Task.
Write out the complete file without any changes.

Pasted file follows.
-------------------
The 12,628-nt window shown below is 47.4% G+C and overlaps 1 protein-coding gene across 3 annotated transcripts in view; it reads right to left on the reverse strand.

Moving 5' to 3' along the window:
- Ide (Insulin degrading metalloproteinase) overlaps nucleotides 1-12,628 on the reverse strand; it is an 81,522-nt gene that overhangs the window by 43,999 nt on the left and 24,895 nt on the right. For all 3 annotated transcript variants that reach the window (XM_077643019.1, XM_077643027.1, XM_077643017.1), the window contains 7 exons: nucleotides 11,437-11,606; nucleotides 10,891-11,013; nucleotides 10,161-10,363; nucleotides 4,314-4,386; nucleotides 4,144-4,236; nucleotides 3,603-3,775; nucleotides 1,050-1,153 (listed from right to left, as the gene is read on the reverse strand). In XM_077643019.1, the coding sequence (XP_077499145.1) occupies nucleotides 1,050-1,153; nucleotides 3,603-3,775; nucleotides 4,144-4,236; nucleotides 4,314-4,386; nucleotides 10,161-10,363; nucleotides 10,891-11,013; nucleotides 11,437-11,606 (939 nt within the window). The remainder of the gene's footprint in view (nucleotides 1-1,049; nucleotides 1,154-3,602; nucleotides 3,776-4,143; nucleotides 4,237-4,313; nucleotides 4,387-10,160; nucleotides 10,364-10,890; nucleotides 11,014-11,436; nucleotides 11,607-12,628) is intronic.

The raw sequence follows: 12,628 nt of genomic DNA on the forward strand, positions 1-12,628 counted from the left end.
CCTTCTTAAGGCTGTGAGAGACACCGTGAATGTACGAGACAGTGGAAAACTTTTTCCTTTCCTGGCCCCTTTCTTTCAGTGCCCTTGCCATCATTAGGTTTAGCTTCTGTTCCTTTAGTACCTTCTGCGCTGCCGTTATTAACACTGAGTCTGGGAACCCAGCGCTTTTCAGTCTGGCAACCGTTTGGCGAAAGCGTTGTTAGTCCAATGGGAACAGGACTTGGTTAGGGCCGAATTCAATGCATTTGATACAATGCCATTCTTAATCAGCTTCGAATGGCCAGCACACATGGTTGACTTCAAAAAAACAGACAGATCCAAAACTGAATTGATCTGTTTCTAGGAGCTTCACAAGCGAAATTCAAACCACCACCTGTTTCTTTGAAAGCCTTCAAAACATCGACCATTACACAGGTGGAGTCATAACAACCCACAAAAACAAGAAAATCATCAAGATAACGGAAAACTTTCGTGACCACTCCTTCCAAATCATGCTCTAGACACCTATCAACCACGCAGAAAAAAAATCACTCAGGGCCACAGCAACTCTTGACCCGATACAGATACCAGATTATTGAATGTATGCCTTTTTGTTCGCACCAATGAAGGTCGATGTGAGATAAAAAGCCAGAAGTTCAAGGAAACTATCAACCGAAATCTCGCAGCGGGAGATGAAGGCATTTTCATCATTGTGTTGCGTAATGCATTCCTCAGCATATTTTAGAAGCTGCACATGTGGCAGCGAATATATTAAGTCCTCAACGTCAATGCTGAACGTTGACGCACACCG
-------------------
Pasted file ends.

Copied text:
The 12,628-nt window shown below is 47.4% G+C and overlaps 1 protein-coding gene across 3 annotated transcripts in view; it reads right to left on the reverse strand.

Moving 5' to 3' along the window:
- Ide (Insulin degrading metalloproteinase) overlaps nucleotides 1-12,628 on the reverse strand; it is an 81,522-nt gene that overhangs the window by 43,999 nt on the left and 24,895 nt on the right. For all 3 annotated transcript variants that reach the window (XM_077643019.1, XM_077643027.1, XM_077643017.1), the window contains 7 exons: nucleotides 11,437-11,606; nucleotides 10,891-11,013; nucleotides 10,161-10,363; nucleotides 4,314-4,386; nucleotides 4,144-4,236; nucleotides 3,603-3,775; nucleotides 1,050-1,153 (listed from right to left, as the gene is read on the reverse strand). In XM_077643019.1, the coding sequence (XP_077499145.1) occupies nucleotides 1,050-1,153; nucleotides 3,603-3,775; nucleotides 4,144-4,236; nucleotides 4,314-4,386; nucleotides 10,161-10,363; nucleotides 10,891-11,013; nucleotides 11,437-11,606 (939 nt within the window). The remainder of the gene's footprint in view (nucleotides 1-1,049; nucleotides 1,154-3,602; nucleotides 3,776-4,143; nucleotides 4,237-4,313; nucleotides 4,387-10,160; nucleotides 10,364-10,890; nucleotides 11,014-11,436; nucleotides 11,607-12,628) is intronic.

The raw sequence follows: 12,628 nt of genomic DNA on the forward strand, positions 1-12,628 counted from the left end.
CCTTCTTAAGGCTGTGAGAGACACCGTGAATGTACGAGACAGTGGAAAACTTTTTCCTTTCCTGGCCCCTTTCTTTCAGTGCCCTTGCCATCATTAGGTTTAGCTTCTGTTCCTTTAGTACCTTCTGCGCTGCCGTTATTAACACTGAGTCTGGGAACCCAGCGCTTTTCAGTCTGGCAACCGTTTGGCGAAAGCGTTGTTAGTCCAATGGGAACAGGACTTGGTTAGGGCCGAATTCAATGCATTTGATACAATGCCATTCTTAATCAGCTTCGAATGGCCAGCACACATGGTTGACTTCAAAAAAACAGACAGATCCAAAACTGAATTGATCTGTTTCTAGGAGCTTCACAAGCGAAATTCAAACCACCACCTGTTTCTTTGAAAGCCTTCAAAACATCGACCATTACACAGGTGGAGTCATAACAACCCACAAAAACAAGAAAATCATCAAGATAACGGAAAACTTTCGTGACCACTCCTTCCAAATCATGCTCTAGACACCTATCAACCACGCAGAAAAAAAATCACTCAGGGCCACAGCAACTCTTGACCCGATACAGATACCAGATTATTGAATGTATGCCTTTTTGTTCGCACCAATGAAGGTCGATGTGAGATAAAAAGCCAGAAGTTCAAGGAAACTATCAACCGAAATCTCGCAGCGGGAGATGAAGGCATTTTCATCATTGTGTTGCGTAATGCATTCCTCAGCATATTTTAGAAGCTGCACATGTGGCAGCGAATATATTAAGTCCTCAACGTCAATGCTGAACGTTGACGCACACCG